ABOARD SPECIAL JAPANESE GOVERNMENT PLANE — As the jet takes off and heads across the Pacific Ocean for America, Japanese Prime Minister Kiichi Miyazawa leaves his spacious cabin at the front to say a few words to the reporters at the back.
The 33 members of the press group await him, holding flute glasses filled with champagne. "I see there are a lot of real veteran reporters on this trip," says Miyazawa, adding that he wants to "build a relationship of trust (with President Clinton) so we can deal with most problems on the phone."
Now it's the turn of the leader of the prime minister's \o7 kisha \f7 (press) club to rise and offer a toast. "We pray for your success in seeking to build a relationship of trust with America," says the group leader as he lifts his glass. "\o7 Kampai\f7 !"
"\o7 Kampai\f7 !" the reporters toast in turn.
Thus begins Miyazawa's trip to the United States with press coverage handled by a band of respectful, almost loyal reporters.
When Miyazawa flew to Washington this month, he sought to present Japan as an open society ready to take up new responsibilities as an equal partner with America. But the \o7 kisha \f7 club Miyazawa took with him is an example of the special social institutions that sometimes can make Japan appear impenetrable to outsiders. And the trip provided a rare opportunity for an American reporter allowed to travel with the group to watch one of the more powerful of those institutions in action.
Close ties between reporters and the people they cover is hardly unusual in Japan. There are about 400 \o7 kisha \f7 clubs throughout Japan. They act as news cartels that grant members special access to the government agencies, political parties and industry groups they cover. In exchange, the reporters abide by an unwritten pact that commits them to avoid embarrassing the officials or ministries they cover.
Membership in the clubs is limited to a core group of mainstream Japanese daily newspapers. Non-members, which include magazine and small-circulation newspaper reporters, are excluded from briefings and press conferences, although foreigners are occasionally allowed in some clubs as observers.
The power of the \o7 kisha \f7 club is considerable. When Miyazawa gave a rare interview to a group of American correspondents shortly before leaving for Washington, his \o7 kisha \f7 club demanded that they be briefed about the interview as soon as it was over.
Each Jan. 1, the prime minister gives a special interview to reporters from his constituency in Hiroshima. The \o7 kisha \f7 club will only allow the interview on the condition that local reporters be forbidden to ask questions of national interest.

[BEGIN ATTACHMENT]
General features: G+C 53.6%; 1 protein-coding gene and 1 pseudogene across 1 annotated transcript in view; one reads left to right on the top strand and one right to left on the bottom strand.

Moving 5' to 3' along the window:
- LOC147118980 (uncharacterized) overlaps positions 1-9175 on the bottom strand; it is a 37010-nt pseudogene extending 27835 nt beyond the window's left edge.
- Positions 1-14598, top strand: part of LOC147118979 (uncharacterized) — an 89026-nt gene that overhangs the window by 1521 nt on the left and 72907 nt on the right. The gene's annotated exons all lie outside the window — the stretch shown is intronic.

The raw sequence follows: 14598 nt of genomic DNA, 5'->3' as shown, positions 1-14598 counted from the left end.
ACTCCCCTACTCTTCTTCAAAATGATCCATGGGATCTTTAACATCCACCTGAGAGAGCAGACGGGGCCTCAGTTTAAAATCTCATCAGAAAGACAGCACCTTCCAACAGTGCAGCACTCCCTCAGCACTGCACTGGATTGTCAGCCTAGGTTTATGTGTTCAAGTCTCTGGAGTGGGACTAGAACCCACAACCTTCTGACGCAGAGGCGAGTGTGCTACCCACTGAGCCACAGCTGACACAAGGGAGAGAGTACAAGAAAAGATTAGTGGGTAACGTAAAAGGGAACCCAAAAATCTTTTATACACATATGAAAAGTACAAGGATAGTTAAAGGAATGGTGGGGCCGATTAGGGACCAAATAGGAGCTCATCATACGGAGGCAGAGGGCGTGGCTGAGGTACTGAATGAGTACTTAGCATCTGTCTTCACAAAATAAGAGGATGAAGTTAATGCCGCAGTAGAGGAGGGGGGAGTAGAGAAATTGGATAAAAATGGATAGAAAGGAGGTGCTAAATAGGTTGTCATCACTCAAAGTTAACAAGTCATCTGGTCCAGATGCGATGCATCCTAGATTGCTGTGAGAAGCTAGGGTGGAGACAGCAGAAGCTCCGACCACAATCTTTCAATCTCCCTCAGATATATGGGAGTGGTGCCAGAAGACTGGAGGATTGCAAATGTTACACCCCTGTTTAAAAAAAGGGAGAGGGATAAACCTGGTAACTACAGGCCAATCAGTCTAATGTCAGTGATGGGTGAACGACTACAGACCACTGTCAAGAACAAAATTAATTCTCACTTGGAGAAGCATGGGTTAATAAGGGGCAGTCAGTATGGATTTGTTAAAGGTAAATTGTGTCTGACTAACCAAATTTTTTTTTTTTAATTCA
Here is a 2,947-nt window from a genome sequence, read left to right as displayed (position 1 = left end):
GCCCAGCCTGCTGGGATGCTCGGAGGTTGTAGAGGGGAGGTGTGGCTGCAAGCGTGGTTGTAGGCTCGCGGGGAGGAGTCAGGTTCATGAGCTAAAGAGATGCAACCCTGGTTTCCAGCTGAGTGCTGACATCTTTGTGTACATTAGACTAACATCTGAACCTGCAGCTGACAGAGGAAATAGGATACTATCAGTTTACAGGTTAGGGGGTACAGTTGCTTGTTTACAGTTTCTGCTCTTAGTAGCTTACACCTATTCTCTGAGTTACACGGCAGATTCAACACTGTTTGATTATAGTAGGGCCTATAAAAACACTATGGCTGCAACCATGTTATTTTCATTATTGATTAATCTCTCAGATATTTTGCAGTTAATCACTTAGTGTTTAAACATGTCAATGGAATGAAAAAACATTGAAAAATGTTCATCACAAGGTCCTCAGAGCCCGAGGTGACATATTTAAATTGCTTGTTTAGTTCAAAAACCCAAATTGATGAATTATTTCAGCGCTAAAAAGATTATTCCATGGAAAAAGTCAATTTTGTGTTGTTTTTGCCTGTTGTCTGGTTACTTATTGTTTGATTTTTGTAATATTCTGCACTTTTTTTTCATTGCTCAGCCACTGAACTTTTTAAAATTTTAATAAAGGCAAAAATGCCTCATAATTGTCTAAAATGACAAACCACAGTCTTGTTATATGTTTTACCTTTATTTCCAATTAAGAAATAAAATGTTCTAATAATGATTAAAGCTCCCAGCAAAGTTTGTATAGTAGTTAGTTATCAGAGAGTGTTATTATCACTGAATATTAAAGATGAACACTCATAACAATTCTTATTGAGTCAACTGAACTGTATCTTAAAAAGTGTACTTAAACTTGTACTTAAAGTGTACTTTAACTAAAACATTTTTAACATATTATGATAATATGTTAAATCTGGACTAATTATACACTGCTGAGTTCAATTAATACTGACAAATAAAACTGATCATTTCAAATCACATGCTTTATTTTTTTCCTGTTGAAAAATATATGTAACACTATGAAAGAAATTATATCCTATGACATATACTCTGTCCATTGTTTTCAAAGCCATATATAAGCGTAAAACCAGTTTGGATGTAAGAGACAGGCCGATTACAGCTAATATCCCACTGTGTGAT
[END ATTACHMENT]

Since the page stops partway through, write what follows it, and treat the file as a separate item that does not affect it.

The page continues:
On the Washington trip, one thing immediately became obvious: The power of the \o7 kisha \f7 club does not translate into better or more critical reporting. Rub shoulders with the White House press corps and you are liable to get a stream of the latest irreverent jokes about the Administration. The questions to the President and his spokespersons can be blunt--even obnoxious. The Japanese reporters, however, treat their prime minister with kid gloves. "What demands do you expect from the American side?" Miyazawa is asked during a brief session on the plane. His response: "Clinton is trying to deal with his deficits so I expect there will be some requests."
American reporters are eager to find an original angle on a story. The Japanese reporters huddle to make sure they not only agree on the important points but have the same quotes. "Sometimes what he says isn't very clear so we discuss it among ourselves to agree on an interpretation," one reporter explains.
There is little criticism of the prime minister. A few reporters grumble that Miyazawa's cabin on this aircraft is bigger than their own living rooms, and that it represents a waste of taxpayer money. The $260-million plane, the largest Boeing produces, was purchased as part of Prime Minister Yasuhiro Nakasone's effort to cut Japan's trade surplus. It was delivered in the fall of 1991 but has been used only twice. It contains a large conference room--but one that can't be used because of the airplane noise. Japanese press reports include none of this detail.
In many ways, the traveling \o7 kisha \f7 club is no different than the typical Japanese tour group. On arrival, the group is invited by the Japanese Embassy to a steakhouse where a table is set for 40. The dinner is ordered in advance. The Embassy host explains that the restaurant has virtually every beer imaginable. But when one reporter orders Heineken, all the rest choose the same beer to avoid causing trouble.
At the Madison Hotel, the working press room set up for the \o7 kisha \f7 club reporters is a Japanese sanctuary. There are Japanese box lunches of rice and pickles. There are bags of rice crackers and cartons of sake. A special room has been crammed full of tax-free goods specifically aimed at the Japanese reporters.